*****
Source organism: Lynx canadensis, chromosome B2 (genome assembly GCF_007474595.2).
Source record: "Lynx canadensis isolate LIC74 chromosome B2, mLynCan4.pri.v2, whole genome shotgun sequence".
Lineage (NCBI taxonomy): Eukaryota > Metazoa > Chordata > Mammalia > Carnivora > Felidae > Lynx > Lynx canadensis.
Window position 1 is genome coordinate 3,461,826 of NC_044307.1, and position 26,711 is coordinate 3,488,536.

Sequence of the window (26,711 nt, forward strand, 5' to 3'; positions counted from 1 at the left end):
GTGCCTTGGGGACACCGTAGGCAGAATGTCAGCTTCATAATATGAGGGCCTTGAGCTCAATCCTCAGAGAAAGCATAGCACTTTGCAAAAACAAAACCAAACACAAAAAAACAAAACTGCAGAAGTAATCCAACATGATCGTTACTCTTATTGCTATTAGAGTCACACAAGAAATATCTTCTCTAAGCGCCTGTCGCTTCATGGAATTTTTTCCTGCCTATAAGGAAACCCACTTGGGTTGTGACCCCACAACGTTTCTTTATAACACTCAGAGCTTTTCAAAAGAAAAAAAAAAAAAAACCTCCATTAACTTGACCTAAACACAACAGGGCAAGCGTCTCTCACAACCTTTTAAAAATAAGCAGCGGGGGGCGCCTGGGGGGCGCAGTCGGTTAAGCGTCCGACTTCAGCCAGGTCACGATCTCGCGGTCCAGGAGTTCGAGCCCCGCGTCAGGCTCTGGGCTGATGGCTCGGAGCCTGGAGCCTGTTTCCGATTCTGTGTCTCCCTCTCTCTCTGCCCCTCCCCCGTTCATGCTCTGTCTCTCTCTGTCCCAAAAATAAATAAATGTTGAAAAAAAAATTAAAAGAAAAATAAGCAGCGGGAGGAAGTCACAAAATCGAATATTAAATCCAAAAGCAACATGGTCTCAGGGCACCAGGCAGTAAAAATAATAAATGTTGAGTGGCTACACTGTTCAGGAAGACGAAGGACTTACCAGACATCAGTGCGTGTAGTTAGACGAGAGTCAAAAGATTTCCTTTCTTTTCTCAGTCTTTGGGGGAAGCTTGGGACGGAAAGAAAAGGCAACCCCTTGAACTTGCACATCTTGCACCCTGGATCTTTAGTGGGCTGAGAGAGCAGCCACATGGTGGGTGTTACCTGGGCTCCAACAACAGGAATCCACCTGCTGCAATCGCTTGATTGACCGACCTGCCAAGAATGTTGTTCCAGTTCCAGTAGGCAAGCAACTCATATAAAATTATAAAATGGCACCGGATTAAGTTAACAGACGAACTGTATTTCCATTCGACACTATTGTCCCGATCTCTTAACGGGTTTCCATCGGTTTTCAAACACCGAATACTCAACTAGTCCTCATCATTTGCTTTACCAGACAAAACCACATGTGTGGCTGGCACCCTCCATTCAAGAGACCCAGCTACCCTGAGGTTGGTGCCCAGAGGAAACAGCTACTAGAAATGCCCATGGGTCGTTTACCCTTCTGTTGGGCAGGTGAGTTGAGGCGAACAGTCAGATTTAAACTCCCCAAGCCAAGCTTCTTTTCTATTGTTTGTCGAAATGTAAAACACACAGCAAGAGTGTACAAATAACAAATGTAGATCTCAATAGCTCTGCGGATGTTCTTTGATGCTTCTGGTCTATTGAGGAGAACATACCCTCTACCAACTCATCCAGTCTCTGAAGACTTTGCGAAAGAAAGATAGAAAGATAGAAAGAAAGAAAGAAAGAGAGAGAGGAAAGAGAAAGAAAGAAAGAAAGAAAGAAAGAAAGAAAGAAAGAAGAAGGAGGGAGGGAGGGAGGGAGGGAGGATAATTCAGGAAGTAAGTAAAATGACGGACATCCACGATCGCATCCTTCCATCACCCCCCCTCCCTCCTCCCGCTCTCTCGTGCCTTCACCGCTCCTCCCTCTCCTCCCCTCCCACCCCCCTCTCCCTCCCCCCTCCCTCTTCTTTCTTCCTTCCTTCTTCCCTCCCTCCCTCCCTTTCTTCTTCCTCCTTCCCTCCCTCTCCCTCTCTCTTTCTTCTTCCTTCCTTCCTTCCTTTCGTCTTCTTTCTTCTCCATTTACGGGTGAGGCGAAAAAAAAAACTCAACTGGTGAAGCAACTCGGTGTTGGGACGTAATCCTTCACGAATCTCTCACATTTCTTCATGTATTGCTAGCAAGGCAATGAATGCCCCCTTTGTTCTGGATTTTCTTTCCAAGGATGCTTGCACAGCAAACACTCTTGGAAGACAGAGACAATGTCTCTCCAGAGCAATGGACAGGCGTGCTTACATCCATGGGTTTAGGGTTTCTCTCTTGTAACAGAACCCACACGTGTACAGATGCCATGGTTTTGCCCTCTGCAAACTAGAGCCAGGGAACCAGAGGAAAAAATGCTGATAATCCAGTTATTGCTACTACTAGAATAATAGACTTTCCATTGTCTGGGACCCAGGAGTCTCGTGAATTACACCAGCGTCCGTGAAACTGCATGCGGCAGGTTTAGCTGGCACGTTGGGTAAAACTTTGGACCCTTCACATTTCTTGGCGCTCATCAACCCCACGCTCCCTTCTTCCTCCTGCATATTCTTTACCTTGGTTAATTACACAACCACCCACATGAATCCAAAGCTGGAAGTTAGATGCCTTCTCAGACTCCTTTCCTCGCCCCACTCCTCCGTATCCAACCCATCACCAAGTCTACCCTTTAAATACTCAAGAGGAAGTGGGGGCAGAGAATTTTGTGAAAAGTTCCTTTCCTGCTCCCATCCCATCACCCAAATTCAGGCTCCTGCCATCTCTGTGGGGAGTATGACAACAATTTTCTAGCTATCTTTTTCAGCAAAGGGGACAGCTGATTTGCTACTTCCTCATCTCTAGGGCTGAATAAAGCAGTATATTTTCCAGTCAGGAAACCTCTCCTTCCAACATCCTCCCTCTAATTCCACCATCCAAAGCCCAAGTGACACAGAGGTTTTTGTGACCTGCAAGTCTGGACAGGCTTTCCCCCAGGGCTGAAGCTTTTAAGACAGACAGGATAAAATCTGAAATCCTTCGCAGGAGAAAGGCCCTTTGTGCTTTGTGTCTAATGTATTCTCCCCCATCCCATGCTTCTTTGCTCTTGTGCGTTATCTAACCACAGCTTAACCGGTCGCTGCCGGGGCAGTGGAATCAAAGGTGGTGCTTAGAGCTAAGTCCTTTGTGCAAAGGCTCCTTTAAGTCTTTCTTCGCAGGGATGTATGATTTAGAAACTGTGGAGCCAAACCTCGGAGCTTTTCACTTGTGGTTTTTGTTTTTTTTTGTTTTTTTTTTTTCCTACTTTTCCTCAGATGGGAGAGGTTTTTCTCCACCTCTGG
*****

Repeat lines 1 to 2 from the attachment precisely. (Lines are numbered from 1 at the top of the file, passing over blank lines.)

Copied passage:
Source organism: Lynx canadensis, chromosome B2 (genome assembly GCF_007474595.2).
Source record: "Lynx canadensis isolate LIC74 chromosome B2, mLynCan4.pri.v2, whole genome shotgun sequence".